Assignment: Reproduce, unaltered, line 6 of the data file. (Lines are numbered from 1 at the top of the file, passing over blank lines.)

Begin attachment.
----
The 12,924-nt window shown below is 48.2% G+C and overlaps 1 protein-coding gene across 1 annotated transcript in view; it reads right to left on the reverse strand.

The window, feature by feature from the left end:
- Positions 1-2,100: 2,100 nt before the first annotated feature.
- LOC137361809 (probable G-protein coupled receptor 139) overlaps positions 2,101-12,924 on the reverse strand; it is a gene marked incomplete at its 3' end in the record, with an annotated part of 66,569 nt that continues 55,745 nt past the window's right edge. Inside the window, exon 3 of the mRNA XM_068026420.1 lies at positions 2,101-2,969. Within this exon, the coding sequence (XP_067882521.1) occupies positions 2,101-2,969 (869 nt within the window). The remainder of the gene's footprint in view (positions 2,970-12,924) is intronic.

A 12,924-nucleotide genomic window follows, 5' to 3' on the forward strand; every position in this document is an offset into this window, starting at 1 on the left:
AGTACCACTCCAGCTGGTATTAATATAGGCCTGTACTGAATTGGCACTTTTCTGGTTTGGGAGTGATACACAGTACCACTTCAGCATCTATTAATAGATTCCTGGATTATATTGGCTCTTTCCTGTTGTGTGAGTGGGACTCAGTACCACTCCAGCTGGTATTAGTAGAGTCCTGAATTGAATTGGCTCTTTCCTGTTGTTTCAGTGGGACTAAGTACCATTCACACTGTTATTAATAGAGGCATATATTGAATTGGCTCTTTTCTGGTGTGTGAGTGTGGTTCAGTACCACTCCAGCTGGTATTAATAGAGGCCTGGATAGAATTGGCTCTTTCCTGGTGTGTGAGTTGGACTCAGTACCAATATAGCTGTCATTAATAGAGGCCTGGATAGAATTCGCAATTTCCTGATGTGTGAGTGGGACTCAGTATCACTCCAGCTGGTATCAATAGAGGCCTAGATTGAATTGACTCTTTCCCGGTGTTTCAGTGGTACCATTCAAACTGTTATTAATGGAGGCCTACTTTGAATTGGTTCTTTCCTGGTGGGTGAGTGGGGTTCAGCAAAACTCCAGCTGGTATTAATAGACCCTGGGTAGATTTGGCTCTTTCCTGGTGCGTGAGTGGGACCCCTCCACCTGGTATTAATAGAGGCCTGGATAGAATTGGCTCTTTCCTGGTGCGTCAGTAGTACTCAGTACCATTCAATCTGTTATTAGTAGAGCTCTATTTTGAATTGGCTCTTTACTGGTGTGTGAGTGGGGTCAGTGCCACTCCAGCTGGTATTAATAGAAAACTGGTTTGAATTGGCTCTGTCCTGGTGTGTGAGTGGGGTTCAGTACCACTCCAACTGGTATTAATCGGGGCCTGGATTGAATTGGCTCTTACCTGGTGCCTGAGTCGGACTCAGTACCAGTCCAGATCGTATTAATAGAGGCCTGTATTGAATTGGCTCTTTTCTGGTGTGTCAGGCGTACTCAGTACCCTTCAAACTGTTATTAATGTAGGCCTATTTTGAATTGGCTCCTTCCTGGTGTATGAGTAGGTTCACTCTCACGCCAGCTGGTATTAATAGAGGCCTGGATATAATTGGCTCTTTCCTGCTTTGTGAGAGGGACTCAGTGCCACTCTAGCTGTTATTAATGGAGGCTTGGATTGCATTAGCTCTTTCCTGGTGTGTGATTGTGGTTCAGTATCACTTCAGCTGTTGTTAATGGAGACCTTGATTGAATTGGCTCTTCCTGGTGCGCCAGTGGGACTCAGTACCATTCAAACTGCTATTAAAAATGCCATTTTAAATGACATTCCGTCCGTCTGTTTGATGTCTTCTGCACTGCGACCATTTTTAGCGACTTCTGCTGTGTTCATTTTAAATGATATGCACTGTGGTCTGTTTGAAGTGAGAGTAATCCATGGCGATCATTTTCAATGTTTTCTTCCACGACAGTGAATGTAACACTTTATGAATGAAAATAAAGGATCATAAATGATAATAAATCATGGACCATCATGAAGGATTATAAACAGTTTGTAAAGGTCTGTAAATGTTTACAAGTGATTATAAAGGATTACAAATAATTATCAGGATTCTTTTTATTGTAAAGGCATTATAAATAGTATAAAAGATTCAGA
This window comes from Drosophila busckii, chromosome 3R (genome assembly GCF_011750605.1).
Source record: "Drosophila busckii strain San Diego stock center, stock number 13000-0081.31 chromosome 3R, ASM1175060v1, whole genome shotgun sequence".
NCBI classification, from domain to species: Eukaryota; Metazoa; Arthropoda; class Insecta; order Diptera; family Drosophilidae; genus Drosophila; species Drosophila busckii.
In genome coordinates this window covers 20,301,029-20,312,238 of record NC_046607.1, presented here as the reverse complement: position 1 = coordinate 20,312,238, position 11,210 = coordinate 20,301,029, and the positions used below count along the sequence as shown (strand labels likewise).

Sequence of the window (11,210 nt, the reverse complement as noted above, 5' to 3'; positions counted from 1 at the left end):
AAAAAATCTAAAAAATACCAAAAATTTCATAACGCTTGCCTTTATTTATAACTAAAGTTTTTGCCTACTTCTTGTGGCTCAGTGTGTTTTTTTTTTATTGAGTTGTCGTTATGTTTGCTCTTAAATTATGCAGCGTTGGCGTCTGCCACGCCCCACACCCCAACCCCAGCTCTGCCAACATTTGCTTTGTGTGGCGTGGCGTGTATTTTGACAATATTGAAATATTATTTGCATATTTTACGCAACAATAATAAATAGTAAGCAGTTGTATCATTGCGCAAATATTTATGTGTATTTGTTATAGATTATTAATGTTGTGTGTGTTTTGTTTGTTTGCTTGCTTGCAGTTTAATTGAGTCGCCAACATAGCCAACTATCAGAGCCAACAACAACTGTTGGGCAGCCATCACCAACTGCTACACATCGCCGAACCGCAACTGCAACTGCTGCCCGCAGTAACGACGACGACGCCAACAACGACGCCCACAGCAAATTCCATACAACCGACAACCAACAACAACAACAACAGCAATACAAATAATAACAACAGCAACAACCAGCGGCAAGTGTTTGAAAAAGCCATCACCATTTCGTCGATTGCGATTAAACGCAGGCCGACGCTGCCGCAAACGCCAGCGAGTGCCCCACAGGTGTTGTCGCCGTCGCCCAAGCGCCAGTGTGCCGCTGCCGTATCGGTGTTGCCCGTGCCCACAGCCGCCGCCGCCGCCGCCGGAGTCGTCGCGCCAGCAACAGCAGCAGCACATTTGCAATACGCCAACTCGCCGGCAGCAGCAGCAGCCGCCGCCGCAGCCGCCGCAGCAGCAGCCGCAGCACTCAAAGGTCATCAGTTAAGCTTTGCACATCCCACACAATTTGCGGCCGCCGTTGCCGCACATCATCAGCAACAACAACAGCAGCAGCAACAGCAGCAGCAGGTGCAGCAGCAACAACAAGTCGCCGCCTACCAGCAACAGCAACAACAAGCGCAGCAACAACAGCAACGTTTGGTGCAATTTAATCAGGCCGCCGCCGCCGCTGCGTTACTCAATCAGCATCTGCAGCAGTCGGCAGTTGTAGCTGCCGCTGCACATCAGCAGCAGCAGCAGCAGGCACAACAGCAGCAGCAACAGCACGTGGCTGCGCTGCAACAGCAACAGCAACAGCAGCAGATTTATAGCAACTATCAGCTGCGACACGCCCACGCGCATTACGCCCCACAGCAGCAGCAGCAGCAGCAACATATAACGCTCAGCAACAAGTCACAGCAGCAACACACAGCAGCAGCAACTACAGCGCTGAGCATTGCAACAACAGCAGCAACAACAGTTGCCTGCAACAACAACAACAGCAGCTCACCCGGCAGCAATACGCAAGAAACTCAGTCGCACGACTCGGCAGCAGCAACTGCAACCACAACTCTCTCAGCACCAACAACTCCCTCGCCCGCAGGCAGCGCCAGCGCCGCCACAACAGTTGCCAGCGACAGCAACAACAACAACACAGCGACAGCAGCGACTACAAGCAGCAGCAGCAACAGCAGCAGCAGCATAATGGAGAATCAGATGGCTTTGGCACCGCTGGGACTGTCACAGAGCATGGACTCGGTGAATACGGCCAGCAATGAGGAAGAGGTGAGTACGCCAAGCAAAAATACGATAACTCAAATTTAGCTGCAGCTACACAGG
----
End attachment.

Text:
AGTACCACTCCAGCTGGTATTAATATAGGCCTGTACTGAATTGGCACTTTTCTGGTTTGGGAGTGATACACAGTACCACTTCAGCATCTATTAATAGATTCCTGGATTATATTGGCTCTTTCCTGTTGTGTGAGTGGGACTCAGTACCACTCCAGCTGGTATTAGTAGAGTCCTGAATTGAATTGGCTCTTTCCTGTTGTTTCAGTGGGACTAAGTACCATTCACACTGTTATTAATAGAGGCATATATTGAATTGGCTCTTTTCTGGTGTGTGAGTGTGGTTCAGTACCACTCCAGCTGGTATTAATAGAGGCCTGGATAGAATTGGCTCTTTCCTGGTGTGTGAGTTGGACTCAGTACCAATATAGCTGTCATTAATAGAGGCCTGGATAGAATTCGCAATTTCCTGATGTGTGAGTGGGACTCAGTATCACTCCAGCTGGTATCAATAGAGGCCTAGATTGAATTGACTCTTTCCCGGTGTTTCAGTGGTACCATTCAAACTGTTATTAATGGAGGCCTACTTTGAATTGGTTCTTTCCTGGTGGGTGAGTGGGGTTCAGCAAAACTCCAGCTGGTATTAATAGACCCTGGGTAGATTTGGCTCTTTCCTGGTGCGTGAGTGGGACCCCTCCACCTGGTATTAATAGAGGCCTGGATAGAATTGGCTCTTTCCTGGTGCGTCAGTAGTACTCAGTACCATTCAATCTGTTATTAGTAGAGCTCTATTTTGAATTGGCTCTTTACTGGTGTGTGAGTGGGGTCAGTGCCACTCCAGCTGGTATTAATAGAAAACTGGTTTGAATTGGCTCTGTCCTGGTGTGTGAGTGGGGTTCAGTACCACTCCAACTGGTATTAATCGGGGCCTGGATTGAATTGGCTCTTACCTGGTGCCTGAGTCGGACTCAGTACCAGTCCAGATCGTATTAATAGAGGCCTGTATTGAATTGGCTCTTTTCTGGTGTGTCAGGCGTACTCAGTACCCTTCAAACTGTTATTAATGTAGGCCTATTTTGAATTGGCTCCTTCCTGGTGTATGAGTAGGTTCACTCTCACGCCAGCTGGTATTAATAGAGGCCTGGATATAATTGGCTCTTTCCTGCTTTGTGAGAGGGACTCAGTGCCACTCTAGCTGTTATTAATGGAGGCTTGGATTGCATTAGCTCTTTCCTGGTGTGTGATTGTGGTTCAGTATCACTTCAGCTGTTGTTAATGGAGACCTTGATTGAATTGGCTCTTCCTGGTGCGCCAGTGGGACTCAGTACCATTCAAACTGCTATTAAAAATGCCATTTTAAATGACATTCCGTCCGTCTGTTTGATGTCTTCTGCACTGCGACCATTTTTAGCGACTTCTGCTGTGTTCATTTTAAATGATATGCACTGTGGTCTGTTTGAAGTGAGAGTAATCCATGGCGATCATTTTCAATGTTTTCTTCCACGACAGTGAATGTAACACTTTATGAATGAAAATAAAGGATCATAAATGATAATAAATCATGGACCATCATGAAGGATTATAAACAGTTTGTAAAGGTCTGTAAATGTTTACAAGTGATTATAAAGGATTACAAATAATTATCAGGATTCTTTTTATTGTAAAGGCATTATAAATAGTATAAAAGATTCAGA